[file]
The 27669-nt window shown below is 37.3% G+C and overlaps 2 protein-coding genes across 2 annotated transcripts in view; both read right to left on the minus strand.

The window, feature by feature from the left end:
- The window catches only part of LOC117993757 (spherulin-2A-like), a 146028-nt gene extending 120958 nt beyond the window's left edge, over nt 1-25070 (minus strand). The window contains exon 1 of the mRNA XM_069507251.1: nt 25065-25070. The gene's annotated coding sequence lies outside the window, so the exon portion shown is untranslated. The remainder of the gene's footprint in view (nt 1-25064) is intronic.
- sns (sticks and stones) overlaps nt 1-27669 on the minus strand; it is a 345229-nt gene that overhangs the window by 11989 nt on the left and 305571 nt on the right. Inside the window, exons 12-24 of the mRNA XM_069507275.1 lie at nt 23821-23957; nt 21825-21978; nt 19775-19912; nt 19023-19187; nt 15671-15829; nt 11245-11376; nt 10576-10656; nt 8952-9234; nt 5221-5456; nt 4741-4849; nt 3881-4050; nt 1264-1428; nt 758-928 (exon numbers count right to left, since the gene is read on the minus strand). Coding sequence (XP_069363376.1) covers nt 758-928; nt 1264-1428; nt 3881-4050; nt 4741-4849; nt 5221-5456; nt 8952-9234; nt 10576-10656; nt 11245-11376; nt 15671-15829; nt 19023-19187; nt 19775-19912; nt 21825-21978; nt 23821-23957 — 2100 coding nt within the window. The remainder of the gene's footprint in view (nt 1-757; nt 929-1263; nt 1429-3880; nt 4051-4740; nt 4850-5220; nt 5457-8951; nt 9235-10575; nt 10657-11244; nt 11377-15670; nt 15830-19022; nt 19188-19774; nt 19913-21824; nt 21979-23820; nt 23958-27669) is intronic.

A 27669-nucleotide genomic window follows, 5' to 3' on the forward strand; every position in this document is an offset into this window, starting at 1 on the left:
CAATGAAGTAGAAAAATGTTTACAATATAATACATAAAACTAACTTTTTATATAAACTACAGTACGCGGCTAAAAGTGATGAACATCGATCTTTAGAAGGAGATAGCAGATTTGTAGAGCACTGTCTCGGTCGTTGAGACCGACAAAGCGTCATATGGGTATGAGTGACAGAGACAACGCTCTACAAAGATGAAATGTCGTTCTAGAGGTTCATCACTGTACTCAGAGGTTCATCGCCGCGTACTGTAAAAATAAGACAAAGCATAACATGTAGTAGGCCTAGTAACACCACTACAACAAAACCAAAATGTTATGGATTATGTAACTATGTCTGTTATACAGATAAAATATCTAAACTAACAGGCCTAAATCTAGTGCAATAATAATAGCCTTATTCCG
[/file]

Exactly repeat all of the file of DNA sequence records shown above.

The 27669-nt window shown below is 37.3% G+C and overlaps 2 protein-coding genes across 2 annotated transcripts in view; both read right to left on the minus strand.

The window, feature by feature from the left end:
- The window catches only part of LOC117993757 (spherulin-2A-like), a 146028-nt gene extending 120958 nt beyond the window's left edge, over nt 1-25070 (minus strand). The window contains exon 1 of the mRNA XM_069507251.1: nt 25065-25070. The gene's annotated coding sequence lies outside the window, so the exon portion shown is untranslated. The remainder of the gene's footprint in view (nt 1-25064) is intronic.
- sns (sticks and stones) overlaps nt 1-27669 on the minus strand; it is a 345229-nt gene that overhangs the window by 11989 nt on the left and 305571 nt on the right. Inside the window, exons 12-24 of the mRNA XM_069507275.1 lie at nt 23821-23957; nt 21825-21978; nt 19775-19912; nt 19023-19187; nt 15671-15829; nt 11245-11376; nt 10576-10656; nt 8952-9234; nt 5221-5456; nt 4741-4849; nt 3881-4050; nt 1264-1428; nt 758-928 (exon numbers count right to left, since the gene is read on the minus strand). Coding sequence (XP_069363376.1) covers nt 758-928; nt 1264-1428; nt 3881-4050; nt 4741-4849; nt 5221-5456; nt 8952-9234; nt 10576-10656; nt 11245-11376; nt 15671-15829; nt 19023-19187; nt 19775-19912; nt 21825-21978; nt 23821-23957 — 2100 coding nt within the window. The remainder of the gene's footprint in view (nt 1-757; nt 929-1263; nt 1429-3880; nt 4051-4740; nt 4850-5220; nt 5457-8951; nt 9235-10575; nt 10657-11244; nt 11377-15670; nt 15830-19022; nt 19188-19774; nt 19913-21824; nt 21979-23820; nt 23958-27669) is intronic.

A 27669-nucleotide genomic window follows, 5' to 3' on the forward strand; every position in this document is an offset into this window, starting at 1 on the left:
CAATGAAGTAGAAAAATGTTTACAATATAATACATAAAACTAACTTTTTATATAAACTACAGTACGCGGCTAAAAGTGATGAACATCGATCTTTAGAAGGAGATAGCAGATTTGTAGAGCACTGTCTCGGTCGTTGAGACCGACAAAGCGTCATATGGGTATGAGTGACAGAGACAACGCTCTACAAAGATGAAATGTCGTTCTAGAGGTTCATCACTGTACTCAGAGGTTCATCGCCGCGTACTGTAAAAATAAGACAAAGCATAACATGTAGTAGGCCTAGTAACACCACTACAACAAAACCAAAATGTTATGGATTATGTAACTATGTCTGTTATACAGATAAAATATCTAAACTAACAGGCCTAAATCTAGTGCAATAATAATAGCCTTATTCCG